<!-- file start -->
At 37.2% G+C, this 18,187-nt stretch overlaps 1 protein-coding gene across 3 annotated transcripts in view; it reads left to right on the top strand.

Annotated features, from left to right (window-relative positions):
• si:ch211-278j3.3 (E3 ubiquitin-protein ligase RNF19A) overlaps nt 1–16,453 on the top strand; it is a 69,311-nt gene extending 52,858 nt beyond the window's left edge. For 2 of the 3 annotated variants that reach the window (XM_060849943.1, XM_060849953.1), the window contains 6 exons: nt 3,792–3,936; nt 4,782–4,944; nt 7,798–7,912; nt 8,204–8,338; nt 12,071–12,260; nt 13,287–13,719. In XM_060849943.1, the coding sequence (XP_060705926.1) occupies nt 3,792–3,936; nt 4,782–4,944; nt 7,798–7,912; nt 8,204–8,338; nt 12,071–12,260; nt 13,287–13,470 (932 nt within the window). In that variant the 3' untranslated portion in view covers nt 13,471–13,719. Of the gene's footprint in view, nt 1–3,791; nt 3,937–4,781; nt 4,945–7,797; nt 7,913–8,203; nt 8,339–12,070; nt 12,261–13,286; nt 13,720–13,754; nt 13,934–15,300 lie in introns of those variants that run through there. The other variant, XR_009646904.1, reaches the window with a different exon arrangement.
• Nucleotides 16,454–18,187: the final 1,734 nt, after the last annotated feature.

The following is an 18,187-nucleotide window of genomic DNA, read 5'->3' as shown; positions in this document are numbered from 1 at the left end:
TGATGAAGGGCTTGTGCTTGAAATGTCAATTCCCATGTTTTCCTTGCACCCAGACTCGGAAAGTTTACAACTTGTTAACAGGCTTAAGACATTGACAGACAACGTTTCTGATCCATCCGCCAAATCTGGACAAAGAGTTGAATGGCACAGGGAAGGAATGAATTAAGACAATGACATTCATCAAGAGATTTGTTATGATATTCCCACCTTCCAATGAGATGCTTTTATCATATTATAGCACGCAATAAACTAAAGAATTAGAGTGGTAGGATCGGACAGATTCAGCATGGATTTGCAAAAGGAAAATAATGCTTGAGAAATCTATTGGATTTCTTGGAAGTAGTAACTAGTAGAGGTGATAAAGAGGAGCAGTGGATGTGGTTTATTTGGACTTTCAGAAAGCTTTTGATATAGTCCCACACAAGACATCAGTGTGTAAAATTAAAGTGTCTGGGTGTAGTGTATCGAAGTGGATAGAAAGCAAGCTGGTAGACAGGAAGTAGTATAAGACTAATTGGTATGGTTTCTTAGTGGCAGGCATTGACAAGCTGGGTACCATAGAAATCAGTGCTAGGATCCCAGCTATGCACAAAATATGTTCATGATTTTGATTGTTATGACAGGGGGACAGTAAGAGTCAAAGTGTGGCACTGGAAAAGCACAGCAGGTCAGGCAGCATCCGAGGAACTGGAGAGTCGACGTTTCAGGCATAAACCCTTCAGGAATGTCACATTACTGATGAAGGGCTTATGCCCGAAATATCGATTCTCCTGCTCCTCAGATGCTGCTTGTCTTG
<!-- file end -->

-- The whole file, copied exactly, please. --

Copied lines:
At 37.2% G+C, this 18,187-nt stretch overlaps 1 protein-coding gene across 3 annotated transcripts in view; it reads left to right on the top strand.

Annotated features, from left to right (window-relative positions):
• si:ch211-278j3.3 (E3 ubiquitin-protein ligase RNF19A) overlaps nt 1–16,453 on the top strand; it is a 69,311-nt gene extending 52,858 nt beyond the window's left edge. For 2 of the 3 annotated variants that reach the window (XM_060849943.1, XM_060849953.1), the window contains 6 exons: nt 3,792–3,936; nt 4,782–4,944; nt 7,798–7,912; nt 8,204–8,338; nt 12,071–12,260; nt 13,287–13,719. In XM_060849943.1, the coding sequence (XP_060705926.1) occupies nt 3,792–3,936; nt 4,782–4,944; nt 7,798–7,912; nt 8,204–8,338; nt 12,071–12,260; nt 13,287–13,470 (932 nt within the window). In that variant the 3' untranslated portion in view covers nt 13,471–13,719. Of the gene's footprint in view, nt 1–3,791; nt 3,937–4,781; nt 4,945–7,797; nt 7,913–8,203; nt 8,339–12,070; nt 12,261–13,286; nt 13,720–13,754; nt 13,934–15,300 lie in introns of those variants that run through there. The other variant, XR_009646904.1, reaches the window with a different exon arrangement.
• Nucleotides 16,454–18,187: the final 1,734 nt, after the last annotated feature.

The following is an 18,187-nucleotide window of genomic DNA, read 5'->3' as shown; positions in this document are numbered from 1 at the left end:
TGATGAAGGGCTTGTGCTTGAAATGTCAATTCCCATGTTTTCCTTGCACCCAGACTCGGAAAGTTTACAACTTGTTAACAGGCTTAAGACATTGACAGACAACGTTTCTGATCCATCCGCCAAATCTGGACAAAGAGTTGAATGGCACAGGGAAGGAATGAATTAAGACAATGACATTCATCAAGAGATTTGTTATGATATTCCCACCTTCCAATGAGATGCTTTTATCATATTATAGCACGCAATAAACTAAAGAATTAGAGTGGTAGGATCGGACAGATTCAGCATGGATTTGCAAAAGGAAAATAATGCTTGAGAAATCTATTGGATTTCTTGGAAGTAGTAACTAGTAGAGGTGATAAAGAGGAGCAGTGGATGTGGTTTATTTGGACTTTCAGAAAGCTTTTGATATAGTCCCACACAAGACATCAGTGTGTAAAATTAAAGTGTCTGGGTGTAGTGTATCGAAGTGGATAGAAAGCAAGCTGGTAGACAGGAAGTAGTATAAGACTAATTGGTATGGTTTCTTAGTGGCAGGCATTGACAAGCTGGGTACCATAGAAATCAGTGCTAGGATCCCAGCTATGCACAAAATATGTTCATGATTTTGATTGTTATGACAGGGGGACAGTAAGAGTCAAAGTGTGGCACTGGAAAAGCACAGCAGGTCAGGCAGCATCCGAGGAACTGGAGAGTCGACGTTTCAGGCATAAACCCTTCAGGAATGTCACATTACTGATGAAGGGCTTATGCCCGAAATATCGATTCTCCTGCTCCTCAGATGCTGCTTGTCTTG